If Diplomacy Always Failed

“Repay no one evil for evil, but give thought to do what is honorable in the sight of all. If possible, so far as it depends on you, live peaceably with all. Beloved, never avenge yourselves, but leave it to the wrath of God, for it is written, “Vengeance is mine, I will repay, says the Lord.” To the contrary, “if your enemy is hungry, feed him; if he is thirsty, give him something to drink; for by so doing you will heap burning coals on his head.” Do not be overcome by evil, but overcome evil with good. (Romans 12:17-21 ESV)

In Paul’s blog Who is to blame for the “Jihad Generation”

http://www.patheos.com/blogs/uncommongodcommongood/2014/09/who-is-to-blame-for-the-jihad-generation/

he references this quote. “Someone recently told me that “Diplomacy always fails; military confrontation alone is able to solve problems. As I reflected upon this quote; I realized that although diplomacy at times may fail it should be our first resort. If indeed, diplomacy always failed, and military confrontation alone were able to solve our problems we would’ve all become casualties of war. War is what happens when all attempts to be diplomatic fail, or one or both parties are unwilling to be diplomatic. When engaging in war there is no real winner. Yes, one may have fewer casualties, and ultimately one gets the outcome they desired, but at what cost…and was that cost necessary. War brings pain, and trauma…it separates mothers and fathers from their children, leaving them orphaned, wounded, and afraid. As we fight (go to war) for freedom, more freedoms are seemingly diminished. As we fight to give a voice to those voices that have gone unheard; there are many causalities…casualties of the heart, mind, and soul.

Some would argue that war is inevitable, and there are times when I would agree. However, war, and the casualties that are caused by war are only necessary when men’s hearts are totally hard, and all attempts to reason with the unreasonable have failed. When I reflect upon the wars that our country has participated in, and the wars of the Old Testament, especially those between man (obstinate toward God) and God (gracious and merciful towards man), these conflicts/war generally due to the pride or fear felt by humanity. Both pride and fear seem to leave us/humanity unwilling to submit to God call to love our neighbor as ourselves.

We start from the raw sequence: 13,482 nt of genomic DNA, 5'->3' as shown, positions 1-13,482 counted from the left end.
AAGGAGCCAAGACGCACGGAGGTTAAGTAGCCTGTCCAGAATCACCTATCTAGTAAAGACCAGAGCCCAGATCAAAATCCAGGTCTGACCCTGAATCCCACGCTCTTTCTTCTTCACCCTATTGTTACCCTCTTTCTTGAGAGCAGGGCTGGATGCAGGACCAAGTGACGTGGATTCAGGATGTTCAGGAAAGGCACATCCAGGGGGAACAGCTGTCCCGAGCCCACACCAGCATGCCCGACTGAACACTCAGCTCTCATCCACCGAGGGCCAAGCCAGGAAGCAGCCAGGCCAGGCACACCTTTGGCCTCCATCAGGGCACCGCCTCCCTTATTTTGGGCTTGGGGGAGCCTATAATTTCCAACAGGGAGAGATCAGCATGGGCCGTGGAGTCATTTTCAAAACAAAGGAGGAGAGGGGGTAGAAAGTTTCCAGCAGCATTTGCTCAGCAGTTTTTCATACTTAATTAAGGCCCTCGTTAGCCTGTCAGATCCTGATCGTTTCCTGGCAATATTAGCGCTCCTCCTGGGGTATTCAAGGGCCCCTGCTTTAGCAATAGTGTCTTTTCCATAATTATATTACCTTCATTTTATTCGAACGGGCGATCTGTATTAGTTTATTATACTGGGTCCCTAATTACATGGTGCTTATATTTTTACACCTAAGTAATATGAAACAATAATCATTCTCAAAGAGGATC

I see both the diplomatic side of God, and his willingness to go to war for peace and justice reflected in the war God waged against Pharaoh when he wouldn’t let the Israelites go. God was at first very diplomatic, and allowed Pharaoh the space, and grace needed to make a reasonable decision. However, Pharaoh overlooked reason, and diplomacy, trading it in for man made power, which ultimately lead to his plunder.

In several parts of our world right now war seems to be unending in several parts of the world, and the results continuing to be devastating. This past week in Pakistan 132 children were savagely killed by the Taliban. “The Taliban said they targeted a school that mostly admits soldiers’ children because the students aspired to follow in their fathers’ footsteps and target militants.”

http://www.cnn.com/2014/12/17/world/asia/pakistan-peshawar-school-attack/index.html?hpt=hp_inthenews

Its hard to imagine God being diplomatic with the murderers of the innocent, but he is…and he calls those who follow him to seek diplomacy as well. To seek solutions that value life, and reflect accurately the character of God: just, merciful, gracious, righteous, and loving. Its hard for me being conditional with my love, mercy, and grace to fathom such a response, but as a disciple of Christ, one who has been commanded to go forth and make other disciples I feel that being diplomatic should be my first response, and when all else fails…and war is inevitable I must trust that God in His infinite wisdom and faithfulness will redeem every aspect of it’s tragic effects ushering in redemption for his people; allowing the Gospel to continue to go forward.